Americans on Living 120 Years or More

In a recent survey by Pew Research on Religion and Public Life Project of a nationally representative sample of 2,012 adults, examining public attitudes about aging, health care, personal life satisfaction, possible medical advances (including radical life extension) and other bioethical issues. The survey was completed between March 21 to April 8, 2013 and was conducted by cell phones and landlines, in all 50 states.  The finding shows that Americans are not looking forward to living very long lives. The respondents were asked if they would choose to undergo medical treatments to slow the aging process and live to be 120 or more. More than half of respondents (56%) said that they would not, but more than two-thirds (68%) said that most people would. Also, respondents had problems with radically longer life spans saying that it may put a strain on the country’s natural resources and would probably only be available to the wealthy.  This study supports a population projection by the US Census Bureau that says, by the year 2050, 20% of Americans will be 65 or older, and about 400,000 will be 100 years or older.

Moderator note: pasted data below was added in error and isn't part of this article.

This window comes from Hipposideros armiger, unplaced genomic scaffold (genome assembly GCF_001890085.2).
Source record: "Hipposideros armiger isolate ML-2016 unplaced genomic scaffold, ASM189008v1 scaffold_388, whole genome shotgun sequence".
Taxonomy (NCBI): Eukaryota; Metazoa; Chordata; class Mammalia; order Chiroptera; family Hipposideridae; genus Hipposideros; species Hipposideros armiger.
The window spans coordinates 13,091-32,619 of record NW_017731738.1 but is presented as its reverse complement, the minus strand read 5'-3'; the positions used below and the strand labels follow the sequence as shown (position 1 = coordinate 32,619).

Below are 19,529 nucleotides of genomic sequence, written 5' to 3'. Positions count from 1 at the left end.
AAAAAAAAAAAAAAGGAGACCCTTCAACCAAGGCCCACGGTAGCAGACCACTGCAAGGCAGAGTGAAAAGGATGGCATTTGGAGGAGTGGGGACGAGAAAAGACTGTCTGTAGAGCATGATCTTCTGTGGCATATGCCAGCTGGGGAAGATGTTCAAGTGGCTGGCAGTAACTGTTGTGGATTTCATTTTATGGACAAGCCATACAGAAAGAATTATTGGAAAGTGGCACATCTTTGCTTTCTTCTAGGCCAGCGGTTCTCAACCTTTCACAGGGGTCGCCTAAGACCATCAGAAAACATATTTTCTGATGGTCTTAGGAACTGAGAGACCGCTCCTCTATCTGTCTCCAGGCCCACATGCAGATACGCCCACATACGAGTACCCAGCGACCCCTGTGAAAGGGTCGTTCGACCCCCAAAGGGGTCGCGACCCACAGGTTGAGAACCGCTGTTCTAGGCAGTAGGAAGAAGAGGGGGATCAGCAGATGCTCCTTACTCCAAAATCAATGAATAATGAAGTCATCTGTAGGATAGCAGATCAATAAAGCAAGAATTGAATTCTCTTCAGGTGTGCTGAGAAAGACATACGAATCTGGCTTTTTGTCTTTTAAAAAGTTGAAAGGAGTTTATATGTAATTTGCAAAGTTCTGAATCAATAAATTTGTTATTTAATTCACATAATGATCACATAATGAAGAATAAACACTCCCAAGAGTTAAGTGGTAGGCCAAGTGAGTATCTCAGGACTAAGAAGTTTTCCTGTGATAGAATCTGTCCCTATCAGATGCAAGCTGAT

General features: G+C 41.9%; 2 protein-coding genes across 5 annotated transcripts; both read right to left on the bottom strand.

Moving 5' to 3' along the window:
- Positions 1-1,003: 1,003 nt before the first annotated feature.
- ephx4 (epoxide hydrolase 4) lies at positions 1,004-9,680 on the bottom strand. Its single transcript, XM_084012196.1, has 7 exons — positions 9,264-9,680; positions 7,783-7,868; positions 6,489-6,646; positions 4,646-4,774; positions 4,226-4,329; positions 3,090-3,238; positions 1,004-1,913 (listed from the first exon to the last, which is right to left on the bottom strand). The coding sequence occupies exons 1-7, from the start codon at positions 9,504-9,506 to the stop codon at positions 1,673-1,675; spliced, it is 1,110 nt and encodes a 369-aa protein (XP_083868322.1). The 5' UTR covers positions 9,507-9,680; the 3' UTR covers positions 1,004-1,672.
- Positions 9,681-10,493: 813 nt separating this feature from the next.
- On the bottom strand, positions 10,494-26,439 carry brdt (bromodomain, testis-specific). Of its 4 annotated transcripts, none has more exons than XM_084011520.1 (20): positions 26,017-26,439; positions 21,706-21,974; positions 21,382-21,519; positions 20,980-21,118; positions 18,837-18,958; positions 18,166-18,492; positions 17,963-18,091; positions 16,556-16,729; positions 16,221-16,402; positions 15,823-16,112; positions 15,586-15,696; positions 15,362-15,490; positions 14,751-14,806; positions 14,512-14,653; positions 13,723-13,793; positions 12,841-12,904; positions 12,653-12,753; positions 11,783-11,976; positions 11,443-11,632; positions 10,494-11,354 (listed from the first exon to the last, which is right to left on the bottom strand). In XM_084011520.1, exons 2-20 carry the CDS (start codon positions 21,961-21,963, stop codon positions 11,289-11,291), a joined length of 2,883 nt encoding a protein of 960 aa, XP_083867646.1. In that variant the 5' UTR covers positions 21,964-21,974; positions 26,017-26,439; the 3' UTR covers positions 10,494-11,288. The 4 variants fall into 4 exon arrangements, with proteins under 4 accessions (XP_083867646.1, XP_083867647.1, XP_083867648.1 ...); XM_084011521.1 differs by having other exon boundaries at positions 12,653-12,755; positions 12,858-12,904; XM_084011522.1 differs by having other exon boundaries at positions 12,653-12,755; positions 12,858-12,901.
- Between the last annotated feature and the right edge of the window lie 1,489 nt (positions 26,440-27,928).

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Sue Hodge

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